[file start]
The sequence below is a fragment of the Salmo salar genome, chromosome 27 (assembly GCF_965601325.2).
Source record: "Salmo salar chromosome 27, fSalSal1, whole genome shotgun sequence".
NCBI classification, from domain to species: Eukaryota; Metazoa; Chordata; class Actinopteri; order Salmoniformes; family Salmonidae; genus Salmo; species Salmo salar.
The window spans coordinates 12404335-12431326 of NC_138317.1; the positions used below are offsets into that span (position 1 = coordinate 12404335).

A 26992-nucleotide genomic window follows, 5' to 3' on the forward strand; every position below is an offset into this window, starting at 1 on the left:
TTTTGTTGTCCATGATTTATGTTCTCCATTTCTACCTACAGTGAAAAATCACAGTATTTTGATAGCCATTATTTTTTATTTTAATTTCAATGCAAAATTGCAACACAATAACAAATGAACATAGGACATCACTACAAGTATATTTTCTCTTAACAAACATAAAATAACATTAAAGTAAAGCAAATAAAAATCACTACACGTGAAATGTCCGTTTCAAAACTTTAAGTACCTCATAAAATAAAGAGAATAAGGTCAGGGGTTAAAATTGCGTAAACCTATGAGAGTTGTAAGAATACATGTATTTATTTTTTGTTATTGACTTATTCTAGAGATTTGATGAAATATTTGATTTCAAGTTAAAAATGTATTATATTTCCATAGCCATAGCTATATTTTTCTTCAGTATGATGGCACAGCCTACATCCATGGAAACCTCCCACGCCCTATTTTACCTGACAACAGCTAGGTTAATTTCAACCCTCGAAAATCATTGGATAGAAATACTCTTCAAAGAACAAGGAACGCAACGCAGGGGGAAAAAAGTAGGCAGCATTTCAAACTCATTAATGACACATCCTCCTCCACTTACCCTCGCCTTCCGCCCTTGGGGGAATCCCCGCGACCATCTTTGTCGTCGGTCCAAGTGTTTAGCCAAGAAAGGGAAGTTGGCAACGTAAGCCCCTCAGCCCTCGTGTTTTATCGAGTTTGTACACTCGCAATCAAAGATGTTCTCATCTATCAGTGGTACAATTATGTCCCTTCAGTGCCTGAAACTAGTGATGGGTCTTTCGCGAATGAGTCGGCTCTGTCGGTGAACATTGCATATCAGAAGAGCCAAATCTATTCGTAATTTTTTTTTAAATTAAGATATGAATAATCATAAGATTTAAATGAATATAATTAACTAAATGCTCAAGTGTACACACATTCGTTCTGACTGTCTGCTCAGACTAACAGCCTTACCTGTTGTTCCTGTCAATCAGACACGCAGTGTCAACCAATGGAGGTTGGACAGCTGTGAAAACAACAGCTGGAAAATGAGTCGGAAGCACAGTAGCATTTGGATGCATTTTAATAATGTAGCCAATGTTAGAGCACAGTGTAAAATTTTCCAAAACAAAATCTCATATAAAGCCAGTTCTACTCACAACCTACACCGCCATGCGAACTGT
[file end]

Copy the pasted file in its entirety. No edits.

The sequence below is a fragment of the Salmo salar genome, chromosome 27 (assembly GCF_965601325.2).
Source record: "Salmo salar chromosome 27, fSalSal1, whole genome shotgun sequence".
NCBI classification, from domain to species: Eukaryota; Metazoa; Chordata; class Actinopteri; order Salmoniformes; family Salmonidae; genus Salmo; species Salmo salar.
The window spans coordinates 12404335-12431326 of NC_138317.1; the positions used below are offsets into that span (position 1 = coordinate 12404335).

A 26992-nucleotide genomic window follows, 5' to 3' on the forward strand; every position below is an offset into this window, starting at 1 on the left:
TTTTGTTGTCCATGATTTATGTTCTCCATTTCTACCTACAGTGAAAAATCACAGTATTTTGATAGCCATTATTTTTTATTTTAATTTCAATGCAAAATTGCAACACAATAACAAATGAACATAGGACATCACTACAAGTATATTTTCTCTTAACAAACATAAAATAACATTAAAGTAAAGCAAATAAAAATCACTACACGTGAAATGTCCGTTTCAAAACTTTAAGTACCTCATAAAATAAAGAGAATAAGGTCAGGGGTTAAAATTGCGTAAACCTATGAGAGTTGTAAGAATACATGTATTTATTTTTTGTTATTGACTTATTCTAGAGATTTGATGAAATATTTGATTTCAAGTTAAAAATGTATTATATTTCCATAGCCATAGCTATATTTTTCTTCAGTATGATGGCACAGCCTACATCCATGGAAACCTCCCACGCCCTATTTTACCTGACAACAGCTAGGTTAATTTCAACCCTCGAAAATCATTGGATAGAAATACTCTTCAAAGAACAAGGAACGCAACGCAGGGGGAAAAAAGTAGGCAGCATTTCAAACTCATTAATGACACATCCTCCTCCACTTACCCTCGCCTTCCGCCCTTGGGGGAATCCCCGCGACCATCTTTGTCGTCGGTCCAAGTGTTTAGCCAAGAAAGGGAAGTTGGCAACGTAAGCCCCTCAGCCCTCGTGTTTTATCGAGTTTGTACACTCGCAATCAAAGATGTTCTCATCTATCAGTGGTACAATTATGTCCCTTCAGTGCCTGAAACTAGTGATGGGTCTTTCGCGAATGAGTCGGCTCTGTCGGTGAACATTGCATATCAGAAGAGCCAAATCTATTCGTAATTTTTTTTTAAATTAAGATATGAATAATCATAAGATTTAAATGAATATAATTAACTAAATGCTCAAGTGTACACACATTCGTTCTGACTGTCTGCTCAGACTAACAGCCTTACCTGTTGTTCCTGTCAATCAGACACGCAGTGTCAACCAATGGAGGTTGGACAGCTGTGAAAACAACAGCTGGAAAATGAGTCGGAAGCACAGTAGCATTTGGATGCATTTTAATAATGTAGCCAATGTTAGAGCACAGTGTAAAATTTTCCAAAACAAAATCTCATATAAAGCCAGTTCTACTCACAACCTACACCGCCATGCGAACTGT